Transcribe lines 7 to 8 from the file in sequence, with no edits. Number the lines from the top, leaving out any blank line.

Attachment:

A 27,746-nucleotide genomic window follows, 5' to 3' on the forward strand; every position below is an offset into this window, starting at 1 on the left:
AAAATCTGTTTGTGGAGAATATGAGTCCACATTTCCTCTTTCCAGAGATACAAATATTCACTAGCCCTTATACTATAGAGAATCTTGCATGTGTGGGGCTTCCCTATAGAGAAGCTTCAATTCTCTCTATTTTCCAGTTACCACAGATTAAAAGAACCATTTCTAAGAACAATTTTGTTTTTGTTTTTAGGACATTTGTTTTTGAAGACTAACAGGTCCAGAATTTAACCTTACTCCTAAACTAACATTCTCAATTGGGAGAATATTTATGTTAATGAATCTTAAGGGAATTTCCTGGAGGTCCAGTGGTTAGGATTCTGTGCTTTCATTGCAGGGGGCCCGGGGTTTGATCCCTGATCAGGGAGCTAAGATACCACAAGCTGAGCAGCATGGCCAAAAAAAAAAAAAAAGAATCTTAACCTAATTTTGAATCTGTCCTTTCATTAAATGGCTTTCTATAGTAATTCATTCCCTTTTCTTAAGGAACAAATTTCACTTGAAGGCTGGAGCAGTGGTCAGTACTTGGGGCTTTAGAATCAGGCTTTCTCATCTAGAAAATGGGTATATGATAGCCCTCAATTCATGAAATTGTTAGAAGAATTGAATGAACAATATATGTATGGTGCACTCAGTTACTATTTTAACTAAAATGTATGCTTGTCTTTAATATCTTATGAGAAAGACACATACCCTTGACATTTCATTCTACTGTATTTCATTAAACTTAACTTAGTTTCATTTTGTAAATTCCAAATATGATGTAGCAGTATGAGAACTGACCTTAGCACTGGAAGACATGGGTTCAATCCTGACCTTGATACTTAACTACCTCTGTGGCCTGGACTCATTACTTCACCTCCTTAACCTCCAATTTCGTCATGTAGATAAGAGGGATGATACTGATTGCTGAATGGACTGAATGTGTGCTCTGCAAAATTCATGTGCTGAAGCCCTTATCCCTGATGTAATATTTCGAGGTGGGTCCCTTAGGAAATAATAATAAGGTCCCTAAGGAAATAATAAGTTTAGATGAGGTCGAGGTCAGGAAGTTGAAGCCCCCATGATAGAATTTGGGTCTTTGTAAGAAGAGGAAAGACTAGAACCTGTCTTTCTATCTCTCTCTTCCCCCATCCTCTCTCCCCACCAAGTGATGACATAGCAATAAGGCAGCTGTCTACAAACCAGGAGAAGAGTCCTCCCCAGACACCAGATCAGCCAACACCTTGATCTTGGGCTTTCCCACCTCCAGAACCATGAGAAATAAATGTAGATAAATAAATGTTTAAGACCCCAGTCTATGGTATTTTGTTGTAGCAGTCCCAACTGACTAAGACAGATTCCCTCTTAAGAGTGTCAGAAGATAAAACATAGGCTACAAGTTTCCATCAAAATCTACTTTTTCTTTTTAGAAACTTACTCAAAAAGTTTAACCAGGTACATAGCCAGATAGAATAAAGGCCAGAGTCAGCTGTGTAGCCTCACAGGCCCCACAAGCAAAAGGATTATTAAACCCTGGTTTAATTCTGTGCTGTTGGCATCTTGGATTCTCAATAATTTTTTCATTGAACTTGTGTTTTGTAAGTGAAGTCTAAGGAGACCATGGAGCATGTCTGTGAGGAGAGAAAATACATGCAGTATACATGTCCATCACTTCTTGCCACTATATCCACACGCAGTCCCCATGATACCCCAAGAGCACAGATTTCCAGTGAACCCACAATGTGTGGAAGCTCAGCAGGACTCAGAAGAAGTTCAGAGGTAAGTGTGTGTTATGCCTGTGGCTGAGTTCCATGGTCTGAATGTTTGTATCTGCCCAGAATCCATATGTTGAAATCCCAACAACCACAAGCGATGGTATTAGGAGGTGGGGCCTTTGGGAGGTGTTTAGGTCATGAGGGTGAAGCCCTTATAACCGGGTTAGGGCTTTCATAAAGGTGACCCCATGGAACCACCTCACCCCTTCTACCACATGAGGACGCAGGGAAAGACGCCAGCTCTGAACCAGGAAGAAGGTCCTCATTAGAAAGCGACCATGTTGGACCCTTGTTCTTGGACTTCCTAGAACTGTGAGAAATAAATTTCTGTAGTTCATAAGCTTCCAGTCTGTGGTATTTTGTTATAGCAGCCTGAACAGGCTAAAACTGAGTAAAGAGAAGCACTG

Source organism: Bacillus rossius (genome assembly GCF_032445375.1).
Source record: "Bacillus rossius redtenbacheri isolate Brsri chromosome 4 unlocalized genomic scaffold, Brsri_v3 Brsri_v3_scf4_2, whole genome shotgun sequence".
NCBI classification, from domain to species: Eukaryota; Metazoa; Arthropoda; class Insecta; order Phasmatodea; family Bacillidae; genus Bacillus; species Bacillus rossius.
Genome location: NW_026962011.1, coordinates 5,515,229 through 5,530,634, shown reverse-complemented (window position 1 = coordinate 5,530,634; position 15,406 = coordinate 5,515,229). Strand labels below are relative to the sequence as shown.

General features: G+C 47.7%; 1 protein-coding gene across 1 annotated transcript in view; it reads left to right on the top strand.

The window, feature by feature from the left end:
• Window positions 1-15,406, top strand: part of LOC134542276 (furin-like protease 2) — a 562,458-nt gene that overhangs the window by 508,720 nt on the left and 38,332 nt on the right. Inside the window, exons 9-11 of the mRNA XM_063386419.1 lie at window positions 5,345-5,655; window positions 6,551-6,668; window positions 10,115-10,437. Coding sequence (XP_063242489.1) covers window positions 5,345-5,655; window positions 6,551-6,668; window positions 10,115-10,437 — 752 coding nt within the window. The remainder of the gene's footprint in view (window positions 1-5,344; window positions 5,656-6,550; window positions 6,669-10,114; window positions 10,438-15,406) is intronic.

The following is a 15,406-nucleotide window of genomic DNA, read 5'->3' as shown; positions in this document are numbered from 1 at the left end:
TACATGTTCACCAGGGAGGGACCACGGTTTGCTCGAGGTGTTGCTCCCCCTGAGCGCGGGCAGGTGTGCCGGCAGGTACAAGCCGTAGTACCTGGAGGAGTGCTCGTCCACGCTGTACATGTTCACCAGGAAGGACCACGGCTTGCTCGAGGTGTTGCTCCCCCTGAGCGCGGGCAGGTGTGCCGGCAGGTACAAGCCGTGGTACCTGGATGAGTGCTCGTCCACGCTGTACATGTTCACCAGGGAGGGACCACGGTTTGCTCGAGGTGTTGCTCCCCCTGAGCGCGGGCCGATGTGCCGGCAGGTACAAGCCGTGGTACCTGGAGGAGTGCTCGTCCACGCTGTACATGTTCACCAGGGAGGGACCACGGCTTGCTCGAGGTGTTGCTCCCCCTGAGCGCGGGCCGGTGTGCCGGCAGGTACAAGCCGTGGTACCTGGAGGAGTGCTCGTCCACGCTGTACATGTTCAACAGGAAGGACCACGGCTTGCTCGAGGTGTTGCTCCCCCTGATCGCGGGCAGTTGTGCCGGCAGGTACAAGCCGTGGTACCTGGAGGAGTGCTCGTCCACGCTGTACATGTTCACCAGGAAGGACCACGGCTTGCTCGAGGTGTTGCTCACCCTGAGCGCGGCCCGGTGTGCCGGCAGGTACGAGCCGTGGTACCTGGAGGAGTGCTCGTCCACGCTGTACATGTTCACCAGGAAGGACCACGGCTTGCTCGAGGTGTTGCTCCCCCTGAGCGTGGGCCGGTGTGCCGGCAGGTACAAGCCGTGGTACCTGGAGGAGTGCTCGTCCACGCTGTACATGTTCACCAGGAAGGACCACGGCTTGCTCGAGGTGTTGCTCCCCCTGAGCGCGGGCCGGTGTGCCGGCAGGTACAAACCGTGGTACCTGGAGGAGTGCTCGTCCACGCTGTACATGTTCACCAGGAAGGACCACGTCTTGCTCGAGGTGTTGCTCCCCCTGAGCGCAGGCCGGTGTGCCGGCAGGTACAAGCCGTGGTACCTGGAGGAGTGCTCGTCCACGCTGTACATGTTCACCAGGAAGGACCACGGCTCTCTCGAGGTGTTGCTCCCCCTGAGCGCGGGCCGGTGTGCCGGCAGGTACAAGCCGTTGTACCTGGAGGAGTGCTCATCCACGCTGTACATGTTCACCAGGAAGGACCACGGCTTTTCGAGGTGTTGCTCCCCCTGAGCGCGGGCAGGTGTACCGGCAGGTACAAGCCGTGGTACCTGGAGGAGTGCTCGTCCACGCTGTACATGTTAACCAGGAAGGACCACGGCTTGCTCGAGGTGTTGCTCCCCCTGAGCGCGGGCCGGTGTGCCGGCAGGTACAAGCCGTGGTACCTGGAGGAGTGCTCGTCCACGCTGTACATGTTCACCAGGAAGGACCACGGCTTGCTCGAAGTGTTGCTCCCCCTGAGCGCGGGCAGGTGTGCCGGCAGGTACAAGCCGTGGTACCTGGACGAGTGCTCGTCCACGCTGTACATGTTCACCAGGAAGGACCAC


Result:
General features: G+C 47.7%; 1 protein-coding gene across 1 annotated transcript in view; it reads left to right on the top strand.

The window, feature by feature from the left end: